A steep stone staircase led us up into Lindenhof Park, and our huffing and puffing were rewarded with one of those shining “I’ve always wanted to see this in real life” moments.  A group of very solemn older gentlemen were crowded around a giant chess board as two of them battled it out under the shade trees.  Behind them, a mother watched in amusement as her little girl danced around a second board, struggling to arrange pieces half her size into a formation that looked more like a Teddy Bears’ Picnic than a proper chess game.

On three sides of the park, tall houses peered across a lane so narrow that their inhabitants could surely follow the progress of the chess game from the comfort of their living rooms.  We headed across the lawn to the east side of the park where benches and a low wall overlooked the Limmat River and the city beyond.  Clock towers and steeples dotted the skyline, the most remarkable of which belonged to the Grossmünster - the tenth century church that has come to symbolize Zurich.  (I’d arrived too late in the day for a tour, which just settles the matter of me coming back for a longer visit.)  Several bridges - some for trams and auto traffic, others for pedestrians) spanned the width of the narrow river, which flowed into Lake Zurich, sparkling just to the south.  

From the park, we made our way down to the river, crossing over to the promenade on the east bank and following it down to the lake.  As the church bells chimed five o’clock, the sun broke through the clouds, and the crowds on the boardwalk were rewarded with the warm weather they’d clearly been anticipating.  Teenaged boys with guitars, kids feeding the swans, kissing couples and those with their nose in a book (or in an iPad, as it were) lined the benches along the water while roller bladers, bikers and stroller-pushing moms wheeled their way down the shaded pathway.  Sidewalk cafes and designer ice cream stands were swarming with people eager to believe summer had finally began.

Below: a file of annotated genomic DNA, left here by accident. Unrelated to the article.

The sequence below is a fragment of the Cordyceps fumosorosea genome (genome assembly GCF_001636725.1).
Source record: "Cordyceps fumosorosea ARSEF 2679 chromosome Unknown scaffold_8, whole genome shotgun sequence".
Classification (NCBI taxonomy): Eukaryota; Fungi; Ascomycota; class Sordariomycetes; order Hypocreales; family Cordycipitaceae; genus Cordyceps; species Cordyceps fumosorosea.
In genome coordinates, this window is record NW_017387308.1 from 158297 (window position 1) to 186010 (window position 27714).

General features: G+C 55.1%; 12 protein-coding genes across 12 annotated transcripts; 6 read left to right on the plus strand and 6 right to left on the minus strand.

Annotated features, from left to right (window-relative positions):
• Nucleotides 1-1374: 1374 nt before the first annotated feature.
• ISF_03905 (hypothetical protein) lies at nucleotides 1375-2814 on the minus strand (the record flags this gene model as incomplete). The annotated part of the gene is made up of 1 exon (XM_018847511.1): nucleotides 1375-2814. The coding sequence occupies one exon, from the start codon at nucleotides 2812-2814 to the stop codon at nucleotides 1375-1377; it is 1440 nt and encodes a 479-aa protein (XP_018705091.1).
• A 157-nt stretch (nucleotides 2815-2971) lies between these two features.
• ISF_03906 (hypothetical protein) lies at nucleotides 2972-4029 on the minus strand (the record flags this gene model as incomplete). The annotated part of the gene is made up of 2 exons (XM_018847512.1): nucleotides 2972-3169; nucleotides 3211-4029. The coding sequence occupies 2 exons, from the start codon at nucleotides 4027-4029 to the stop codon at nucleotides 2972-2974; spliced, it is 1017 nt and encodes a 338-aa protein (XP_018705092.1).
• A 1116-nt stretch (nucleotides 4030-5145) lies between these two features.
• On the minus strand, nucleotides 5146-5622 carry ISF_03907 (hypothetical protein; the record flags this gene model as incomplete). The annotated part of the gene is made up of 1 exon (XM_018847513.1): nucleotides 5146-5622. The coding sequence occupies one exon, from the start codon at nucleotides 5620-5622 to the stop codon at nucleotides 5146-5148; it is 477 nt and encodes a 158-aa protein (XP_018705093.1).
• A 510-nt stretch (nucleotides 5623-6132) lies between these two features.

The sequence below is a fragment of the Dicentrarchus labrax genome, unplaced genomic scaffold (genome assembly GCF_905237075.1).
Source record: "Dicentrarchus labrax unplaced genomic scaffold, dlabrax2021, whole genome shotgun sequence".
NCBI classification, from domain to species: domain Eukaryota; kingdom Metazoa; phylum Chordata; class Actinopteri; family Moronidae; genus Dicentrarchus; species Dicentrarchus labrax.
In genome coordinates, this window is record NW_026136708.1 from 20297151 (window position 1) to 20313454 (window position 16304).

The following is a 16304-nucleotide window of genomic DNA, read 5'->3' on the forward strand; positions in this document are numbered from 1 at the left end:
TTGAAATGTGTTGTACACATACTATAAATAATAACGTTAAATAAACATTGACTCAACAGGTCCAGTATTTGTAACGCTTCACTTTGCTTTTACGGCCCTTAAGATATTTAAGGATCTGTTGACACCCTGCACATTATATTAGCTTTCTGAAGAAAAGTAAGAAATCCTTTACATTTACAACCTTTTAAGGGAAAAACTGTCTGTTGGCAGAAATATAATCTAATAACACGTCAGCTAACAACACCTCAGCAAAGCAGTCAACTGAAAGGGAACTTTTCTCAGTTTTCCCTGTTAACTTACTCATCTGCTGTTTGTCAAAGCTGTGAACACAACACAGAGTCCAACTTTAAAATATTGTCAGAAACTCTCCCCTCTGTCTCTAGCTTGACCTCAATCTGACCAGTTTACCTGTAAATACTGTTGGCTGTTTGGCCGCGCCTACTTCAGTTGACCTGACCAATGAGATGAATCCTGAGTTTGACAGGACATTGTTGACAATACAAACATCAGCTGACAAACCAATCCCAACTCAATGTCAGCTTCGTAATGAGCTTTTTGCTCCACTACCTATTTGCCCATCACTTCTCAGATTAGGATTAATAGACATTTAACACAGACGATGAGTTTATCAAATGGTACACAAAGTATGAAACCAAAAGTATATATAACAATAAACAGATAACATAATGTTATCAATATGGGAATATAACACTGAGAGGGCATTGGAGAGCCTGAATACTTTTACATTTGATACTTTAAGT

We rounded out the evening with dinner at Tre Cucine where this “fresh-out-of-a-Muslim-country” girl was most excited about the ham and pineapple pizza.  :)  (I’m not even that much of a pork eater, but there’s something about not being able to eat it for months that makes me want to down some delectable “swine flesh” the moment I get that exit stamp in my passport!)  The setting of the sun made me wish I was wearing more than a summer dress, but there was no way I wanted to sit indoors when there was a proper European sidewalk table outside. 
When we finished up our craving-satisfying supper, I thanked Tina for giving me precisely the “Swiss evening” I’d been hoping for.  
I tend to build these things up so much in my traveller’s mind - “the classic this” and the “quintessential that” - and whether they are definitive of that location or not, they become so in my mind.  To me, “lingering at a sidewalk cafe” was the golden experience I’d anticipated making me feel like I’d really “done Zurich.”  Our outdoor Italian dinner had hit the spot in both edible delight and mental snapshot-worthiness.  My “iconic moment” was still missing a few ingredients, though - I needed coffee and chocolate to round out the picture.  As we both had to get up early, caffeine was forwarded to my morning bucket list.  I didn’t have to head to the airport until eleven, so there would be plenty of time for espresso and truffles.
As we parted ways on the Number 4 tram - Tina to catch her train home and me to continue on to my hotel - a group of tipsy teenagers who would surely be underage at home commandeered the back section of the tram.  So much for my notion of “perfect public etiquette.”  Their open beer bottles and raucous laughter marked, for me, the transition from the “clean and safe Zurich” of the daylight hours to the “nighttime Zurich” I’d been warned about.  I wondered if, perhaps, this scene was just as “iconic” as my romantic street cafe daydreams.
As their rowdy voices followed me off the tram and towards my waiting white room, I decided it was best to head inside before anything else could mar the fairytale Zurich I’d built up in my mind.  When it comes to postcard-shaped memories, I just plain prefer mine rose-coloured.